<<

. 9
( 48 .)



>>

J = {(„¦2,0(Cn ) + „¦0,2(Cn )) © „¦2 (Cn )}.
R

In other words, J is algebraically generated by real 2-forms which, when re-
garded as complex 2-forms, have no part of type (1, 1). It is elementary to see
that in degree k ≥ 3, J k = „¦k (Cn ), and that the integral 2-planes in T Cn
R
are exactly the complex 1-dimensional subspaces. This implies our claim that
integral manifolds of J are holomorphic curves.
Now, J has many conservation laws. Namely, for any holomorphic 1-form
• ∈ „¦1,0 (Cn ), we ¬nd that
hol
d• + d• ∈ J ,
¯
´
32 CHAPTER 1. LAGRANGIANS AND POINCARE-CARTAN FORMS

so that • + • is a conservation law for J . These give rise to in¬nitely many
¯
moment conditions
•=0
γC

which must be satis¬ed by γC , if it is to be the boundary of a holomorphic disc.
It is a fact which we shall not prove here that every conservation law for
J is of this form; trivial conservation laws clearly arise when • = df for some
holomorphic function f ∈ O(Cn ). Another fact, not to be proved here, is that
these moment conditions are su¬cient for γC to bound a (possibly branched)
holomorphic disc.

Returning to our discussion of minimal surfaces, suppose that x : U ’ E3 is
a minimal immersion of a simply connected surface. Then —dx de¬nes a closed,
vector-valued 1-form on U , so there exists a vector-valued function y : U ’ E 3
satisfying

dy = —dx. (1.21)

Note that our ability to integrate the conservation law to obtain a function relies
essentially on the fact that we are in dimension n = 2.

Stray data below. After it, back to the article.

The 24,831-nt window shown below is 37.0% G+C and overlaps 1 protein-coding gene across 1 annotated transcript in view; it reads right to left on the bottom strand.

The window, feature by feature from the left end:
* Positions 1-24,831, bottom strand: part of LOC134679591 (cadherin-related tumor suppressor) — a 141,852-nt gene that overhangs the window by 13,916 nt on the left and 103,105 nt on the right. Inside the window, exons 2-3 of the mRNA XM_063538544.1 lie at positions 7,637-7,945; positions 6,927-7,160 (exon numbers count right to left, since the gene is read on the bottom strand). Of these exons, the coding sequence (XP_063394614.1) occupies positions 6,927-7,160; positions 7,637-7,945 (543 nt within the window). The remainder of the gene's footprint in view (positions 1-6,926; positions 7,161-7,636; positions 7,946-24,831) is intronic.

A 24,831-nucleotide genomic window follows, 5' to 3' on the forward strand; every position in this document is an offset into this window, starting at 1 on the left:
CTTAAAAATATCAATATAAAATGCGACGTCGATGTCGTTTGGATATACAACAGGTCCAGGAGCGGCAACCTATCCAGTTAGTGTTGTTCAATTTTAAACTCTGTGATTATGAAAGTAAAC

We can de¬ne
z = (x + iy) : U ’ C3 ,
and (1.21) is essentially the Cauchy-Riemann equations, implying that z is a
holomorphic curve, with the conformal structure induced from the immersion
z. Furthermore, the complex derivative z is at each point of U a null vector
for the complex bilinear inner-product (dz i)2 . This gives the classical Weier-
strass representation of a minimal surface in E3 as locally the real part of a
holomorphic null curve in C3 .
We can now incorporate the result of our digression on conservation laws for
holomorphic discs. Namely, given a strip γ (1) , the Euclidean moment condition
—dx = 0 implies that there exists another real curve y so that dy = —dx (along
γ
γ). Then we can use z = (x + iy) : γ ’ C3 as initial data for the holomorphic
disc problem, and all of the holomorphic moment conditions for that problem
come into play. These are the additional hidden constraints needed to ¬ll the
real curve γ with a (possibly branched) minimal surface.

Conservation Laws for Constant Mean Curvature
It is also a worthwhile exercise to determine the conservation laws corresponding
to Euclidean motions for the constant mean curvature system when the constant
H is non-zero. Recall that for that system the Poincar´-Cartan form
e

ΠH = ’θ § πi § ω(i) ’ Hω

is invariant under the full Euclidean group, but that no particular Lagrangian
Λ is so invariant; we will continue to work with the SO(n + 1, R)-invariant
1.4. HYPERSURFACES IN EUCLIDEAN SPACE 33

Lagrangian
H
ΛH = ω + x „¦, dΛH = ΠH .
n+1
Fortunately, the equivalence class [Λ] ∈ H n(„¦— (M )/I) is invariant under the
Euclidean group, because as the reader can verify, the connecting map

δ : H n(„¦— /I) ’ H n+1(I)

taking [Λ] to Π is an isomorphism for this contact manifold. This means that,
as in the case H = 0, we will ¬nd conservation laws corresponding to the full